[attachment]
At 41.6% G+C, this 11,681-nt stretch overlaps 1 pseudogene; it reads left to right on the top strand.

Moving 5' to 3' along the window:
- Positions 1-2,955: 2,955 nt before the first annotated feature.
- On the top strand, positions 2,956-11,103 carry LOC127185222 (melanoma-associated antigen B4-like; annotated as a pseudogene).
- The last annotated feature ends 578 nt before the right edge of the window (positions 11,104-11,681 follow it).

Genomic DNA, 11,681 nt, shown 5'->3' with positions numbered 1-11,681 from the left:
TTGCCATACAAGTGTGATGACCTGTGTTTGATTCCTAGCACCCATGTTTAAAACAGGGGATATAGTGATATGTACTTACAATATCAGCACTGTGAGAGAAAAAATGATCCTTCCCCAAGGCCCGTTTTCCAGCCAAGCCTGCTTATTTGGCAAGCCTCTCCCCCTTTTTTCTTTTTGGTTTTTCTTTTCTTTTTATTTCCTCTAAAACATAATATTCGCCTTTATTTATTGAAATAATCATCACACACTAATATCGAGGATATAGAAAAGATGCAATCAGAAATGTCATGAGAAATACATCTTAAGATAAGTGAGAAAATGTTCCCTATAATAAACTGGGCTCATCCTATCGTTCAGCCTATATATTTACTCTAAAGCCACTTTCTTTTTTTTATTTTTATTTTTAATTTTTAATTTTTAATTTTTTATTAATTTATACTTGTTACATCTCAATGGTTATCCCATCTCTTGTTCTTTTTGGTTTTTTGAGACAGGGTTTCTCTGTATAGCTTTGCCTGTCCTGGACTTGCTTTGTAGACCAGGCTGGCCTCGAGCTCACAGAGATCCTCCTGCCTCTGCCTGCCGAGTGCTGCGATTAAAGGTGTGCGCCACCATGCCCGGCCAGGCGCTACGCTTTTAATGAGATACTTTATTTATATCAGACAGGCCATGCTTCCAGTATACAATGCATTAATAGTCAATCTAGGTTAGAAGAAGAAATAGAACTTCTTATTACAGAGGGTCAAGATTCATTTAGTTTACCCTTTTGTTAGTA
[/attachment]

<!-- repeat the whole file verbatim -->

At 41.6% G+C, this 11,681-nt stretch overlaps 1 pseudogene; it reads left to right on the top strand.

Moving 5' to 3' along the window:
- Positions 1-2,955: 2,955 nt before the first annotated feature.
- On the top strand, positions 2,956-11,103 carry LOC127185222 (melanoma-associated antigen B4-like; annotated as a pseudogene).
- The last annotated feature ends 578 nt before the right edge of the window (positions 11,104-11,681 follow it).

Genomic DNA, 11,681 nt, shown 5'->3' with positions numbered 1-11,681 from the left:
TTGCCATACAAGTGTGATGACCTGTGTTTGATTCCTAGCACCCATGTTTAAAACAGGGGATATAGTGATATGTACTTACAATATCAGCACTGTGAGAGAAAAAATGATCCTTCCCCAAGGCCCGTTTTCCAGCCAAGCCTGCTTATTTGGCAAGCCTCTCCCCCTTTTTTCTTTTTGGTTTTTCTTTTCTTTTTATTTCCTCTAAAACATAATATTCGCCTTTATTTATTGAAATAATCATCACACACTAATATCGAGGATATAGAAAAGATGCAATCAGAAATGTCATGAGAAATACATCTTAAGATAAGTGAGAAAATGTTCCCTATAATAAACTGGGCTCATCCTATCGTTCAGCCTATATATTTACTCTAAAGCCACTTTCTTTTTTTTATTTTTATTTTTAATTTTTAATTTTTAATTTTTTATTAATTTATACTTGTTACATCTCAATGGTTATCCCATCTCTTGTTCTTTTTGGTTTTTTGAGACAGGGTTTCTCTGTATAGCTTTGCCTGTCCTGGACTTGCTTTGTAGACCAGGCTGGCCTCGAGCTCACAGAGATCCTCCTGCCTCTGCCTGCCGAGTGCTGCGATTAAAGGTGTGCGCCACCATGCCCGGCCAGGCGCTACGCTTTTAATGAGATACTTTATTTATATCAGACAGGCCATGCTTCCAGTATACAATGCATTAATAGTCAATCTAGGTTAGAAGAAGAAATAGAACTTCTTATTACAGAGGGTCAAGATTCATTTAGTTTACCCTTTTGTTAGTA